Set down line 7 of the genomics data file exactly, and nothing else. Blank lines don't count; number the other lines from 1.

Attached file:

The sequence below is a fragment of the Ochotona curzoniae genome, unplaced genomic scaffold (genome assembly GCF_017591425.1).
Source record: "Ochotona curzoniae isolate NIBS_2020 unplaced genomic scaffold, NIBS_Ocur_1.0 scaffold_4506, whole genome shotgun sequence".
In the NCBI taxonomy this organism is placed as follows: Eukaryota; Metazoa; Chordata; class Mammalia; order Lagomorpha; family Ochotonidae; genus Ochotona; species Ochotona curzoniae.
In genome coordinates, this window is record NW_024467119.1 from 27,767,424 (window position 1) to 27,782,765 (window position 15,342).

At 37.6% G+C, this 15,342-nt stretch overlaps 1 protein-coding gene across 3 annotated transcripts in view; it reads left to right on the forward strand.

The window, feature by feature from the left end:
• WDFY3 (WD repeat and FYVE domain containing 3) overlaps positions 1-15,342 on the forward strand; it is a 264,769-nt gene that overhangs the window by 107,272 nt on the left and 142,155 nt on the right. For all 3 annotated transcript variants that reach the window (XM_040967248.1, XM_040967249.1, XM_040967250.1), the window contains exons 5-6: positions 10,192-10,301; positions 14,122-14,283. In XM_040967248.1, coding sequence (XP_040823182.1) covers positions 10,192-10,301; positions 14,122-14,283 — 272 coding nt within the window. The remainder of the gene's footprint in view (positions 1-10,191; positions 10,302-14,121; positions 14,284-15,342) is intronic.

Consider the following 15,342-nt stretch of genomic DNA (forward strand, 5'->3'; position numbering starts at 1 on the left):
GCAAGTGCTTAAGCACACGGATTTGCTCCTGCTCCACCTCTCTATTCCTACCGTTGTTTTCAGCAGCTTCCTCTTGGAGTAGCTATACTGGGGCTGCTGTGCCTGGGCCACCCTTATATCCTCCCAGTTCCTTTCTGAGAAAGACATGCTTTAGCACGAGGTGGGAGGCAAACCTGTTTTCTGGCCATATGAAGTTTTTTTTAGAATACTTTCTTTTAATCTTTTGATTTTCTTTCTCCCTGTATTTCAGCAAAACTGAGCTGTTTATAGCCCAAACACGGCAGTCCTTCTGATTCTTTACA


• WDFY3 (WD repeat and FYVE domain containing 3) overlaps positions 1-15,342 on the forward strand; it is a 264,769-nt gene that overhangs the window by 107,272 nt on the left and 142,155 nt on the right. For all 3 annotated transcript variants that reach the window (XM_040967248.1, XM_040967249.1, XM_040967250.1), the window contains exons 5-6: positions 10,192-10,301; positions 14,122-14,283. In XM_040967248.1, coding sequence (XP_040823182.1) covers positions 10,192-10,301; positions 14,122-14,283 — 272 coding nt within the window. The remainder of the gene's footprint in view (positions 1-10,191; positions 10,302-14,121; positions 14,284-15,342) is intronic.